When Twitter Becomes TMI

[Warning tender readers: this entry is mildly rant-like...]

Okay, so I joined the ranks of the Twitterati more than a month ago. I'm not sure what inspired this shameless foray into hipness, but I did it. I have six people following me, most of whom I don't know, which is weird. Especially weird when you consider that my updates are 1) infrequent; and 2) boring.

Anyway, I joined Twitter and among the two or three people I follow is cycling legend Lance Armstrong. I feel ambivalent about this, honestly. On the one hand, I've been following Lance in general since his first Tour de France victory in 1999. I bought a Trek carbon fiber bike that year, the same frame ridden by Lance to victory. We have a bond.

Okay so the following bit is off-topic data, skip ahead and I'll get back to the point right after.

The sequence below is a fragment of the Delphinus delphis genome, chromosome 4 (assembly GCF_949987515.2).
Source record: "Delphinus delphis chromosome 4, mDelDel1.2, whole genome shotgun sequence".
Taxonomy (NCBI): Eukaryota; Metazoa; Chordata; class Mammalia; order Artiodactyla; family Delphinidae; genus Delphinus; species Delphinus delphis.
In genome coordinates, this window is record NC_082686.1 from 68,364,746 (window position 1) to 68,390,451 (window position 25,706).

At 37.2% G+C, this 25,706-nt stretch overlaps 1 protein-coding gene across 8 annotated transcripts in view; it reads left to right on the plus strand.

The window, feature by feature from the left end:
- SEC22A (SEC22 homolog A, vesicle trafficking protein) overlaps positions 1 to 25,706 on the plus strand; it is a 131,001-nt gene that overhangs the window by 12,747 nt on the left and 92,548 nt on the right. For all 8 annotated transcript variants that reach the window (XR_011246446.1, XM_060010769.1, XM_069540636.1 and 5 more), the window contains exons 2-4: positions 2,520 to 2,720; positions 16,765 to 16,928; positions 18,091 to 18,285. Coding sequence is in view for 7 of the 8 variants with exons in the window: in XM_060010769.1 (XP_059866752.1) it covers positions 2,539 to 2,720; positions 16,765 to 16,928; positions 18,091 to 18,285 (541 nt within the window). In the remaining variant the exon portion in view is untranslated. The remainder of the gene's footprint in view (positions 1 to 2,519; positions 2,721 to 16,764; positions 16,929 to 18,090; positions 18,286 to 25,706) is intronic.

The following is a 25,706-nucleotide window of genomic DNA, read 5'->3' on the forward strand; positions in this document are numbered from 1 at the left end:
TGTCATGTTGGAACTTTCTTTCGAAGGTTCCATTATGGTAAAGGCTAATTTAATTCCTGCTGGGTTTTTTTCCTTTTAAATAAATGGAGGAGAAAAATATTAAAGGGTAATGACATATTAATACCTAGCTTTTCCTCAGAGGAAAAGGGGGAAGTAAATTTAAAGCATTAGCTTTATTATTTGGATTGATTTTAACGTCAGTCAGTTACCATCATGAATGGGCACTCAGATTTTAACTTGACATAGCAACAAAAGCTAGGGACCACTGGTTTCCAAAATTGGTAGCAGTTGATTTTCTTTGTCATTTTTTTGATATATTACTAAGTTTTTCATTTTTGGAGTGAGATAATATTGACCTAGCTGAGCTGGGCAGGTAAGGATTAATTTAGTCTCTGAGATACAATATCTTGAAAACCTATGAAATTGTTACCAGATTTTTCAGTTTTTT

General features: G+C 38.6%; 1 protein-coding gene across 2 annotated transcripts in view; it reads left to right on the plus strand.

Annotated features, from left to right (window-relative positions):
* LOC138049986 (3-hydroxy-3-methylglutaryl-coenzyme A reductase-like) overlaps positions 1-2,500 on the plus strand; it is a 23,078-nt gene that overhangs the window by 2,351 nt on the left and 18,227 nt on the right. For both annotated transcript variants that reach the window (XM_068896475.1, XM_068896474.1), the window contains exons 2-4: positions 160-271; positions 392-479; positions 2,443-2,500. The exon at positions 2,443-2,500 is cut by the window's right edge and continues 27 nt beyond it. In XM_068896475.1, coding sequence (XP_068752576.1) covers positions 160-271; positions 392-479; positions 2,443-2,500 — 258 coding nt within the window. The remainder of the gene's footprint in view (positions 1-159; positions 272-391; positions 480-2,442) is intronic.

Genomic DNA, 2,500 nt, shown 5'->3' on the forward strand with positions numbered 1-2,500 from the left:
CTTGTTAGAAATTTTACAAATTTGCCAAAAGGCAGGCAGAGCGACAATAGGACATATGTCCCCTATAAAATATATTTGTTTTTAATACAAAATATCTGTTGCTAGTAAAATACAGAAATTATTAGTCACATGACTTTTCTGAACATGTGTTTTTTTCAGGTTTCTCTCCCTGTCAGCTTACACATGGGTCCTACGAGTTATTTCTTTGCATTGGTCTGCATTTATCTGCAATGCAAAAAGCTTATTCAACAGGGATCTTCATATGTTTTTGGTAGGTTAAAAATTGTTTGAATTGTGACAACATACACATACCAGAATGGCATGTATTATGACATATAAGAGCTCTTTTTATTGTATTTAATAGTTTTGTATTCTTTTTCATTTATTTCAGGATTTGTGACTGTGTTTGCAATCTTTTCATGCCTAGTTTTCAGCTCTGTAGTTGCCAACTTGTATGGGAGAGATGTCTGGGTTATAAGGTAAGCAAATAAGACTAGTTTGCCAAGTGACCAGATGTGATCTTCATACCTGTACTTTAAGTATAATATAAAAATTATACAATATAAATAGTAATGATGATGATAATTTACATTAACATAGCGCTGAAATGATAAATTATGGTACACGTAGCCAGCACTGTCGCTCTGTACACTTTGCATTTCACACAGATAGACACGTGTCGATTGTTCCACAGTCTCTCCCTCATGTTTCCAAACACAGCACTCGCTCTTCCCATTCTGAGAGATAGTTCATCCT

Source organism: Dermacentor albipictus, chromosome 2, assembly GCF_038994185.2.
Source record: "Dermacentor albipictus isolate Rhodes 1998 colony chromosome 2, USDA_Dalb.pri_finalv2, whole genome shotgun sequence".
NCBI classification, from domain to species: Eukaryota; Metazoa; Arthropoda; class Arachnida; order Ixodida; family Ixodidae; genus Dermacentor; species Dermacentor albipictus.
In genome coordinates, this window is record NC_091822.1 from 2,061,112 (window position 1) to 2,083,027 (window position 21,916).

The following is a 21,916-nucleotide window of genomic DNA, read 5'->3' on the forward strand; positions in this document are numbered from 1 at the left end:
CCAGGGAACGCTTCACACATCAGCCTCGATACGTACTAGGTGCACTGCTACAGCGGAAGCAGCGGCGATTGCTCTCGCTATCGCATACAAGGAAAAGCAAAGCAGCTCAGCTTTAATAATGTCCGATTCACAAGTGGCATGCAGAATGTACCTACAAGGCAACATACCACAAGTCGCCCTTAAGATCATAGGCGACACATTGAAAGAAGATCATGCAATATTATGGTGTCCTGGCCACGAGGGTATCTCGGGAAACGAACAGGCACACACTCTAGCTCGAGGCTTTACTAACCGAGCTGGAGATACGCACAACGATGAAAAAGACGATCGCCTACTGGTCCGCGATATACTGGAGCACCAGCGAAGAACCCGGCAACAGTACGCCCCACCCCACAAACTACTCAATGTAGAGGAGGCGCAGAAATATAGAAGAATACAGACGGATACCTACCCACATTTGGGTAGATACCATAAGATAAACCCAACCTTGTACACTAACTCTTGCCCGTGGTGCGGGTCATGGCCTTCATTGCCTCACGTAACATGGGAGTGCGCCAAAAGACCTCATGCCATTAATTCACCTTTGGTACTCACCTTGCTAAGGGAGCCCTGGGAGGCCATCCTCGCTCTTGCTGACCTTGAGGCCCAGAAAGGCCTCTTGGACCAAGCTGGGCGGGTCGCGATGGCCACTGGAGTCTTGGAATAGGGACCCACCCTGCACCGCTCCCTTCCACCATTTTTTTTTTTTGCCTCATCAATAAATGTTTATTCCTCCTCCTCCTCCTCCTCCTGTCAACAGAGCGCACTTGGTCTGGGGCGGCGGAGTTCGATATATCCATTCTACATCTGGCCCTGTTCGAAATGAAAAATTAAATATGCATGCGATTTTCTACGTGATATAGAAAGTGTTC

Since then, at Christmas, I've been given a VHS video/DVD of every Tour victory of his. I have seven in all. I guess that makes me a fan... I am now following Lance's comeback to pro cycling with mixed emotions. Part of me, as an aging midlifer, is exhilarated by his pluck and courage. His sheer chutzpah. But the rest of me wants to say, "Lance, give it a rest." Focus on your kids, your anti-cancer campaign, something else. It's time for a new leader.

So, I come to his and other "tweets" (those 140 character or less posts that update each Twitter account) with a mixture of curiosity and disdain. I'm interested in his jet-setting cycling lifestyle, his exotic training rides in Hawaii, Nice, and now Aspen. But do I really need to know that he and his kids had a pizza for dinner last night? Do I really care what new shoes Nike has made for him? Or do I need a new angle on his custom Trek Madone bicycle? Give me a break!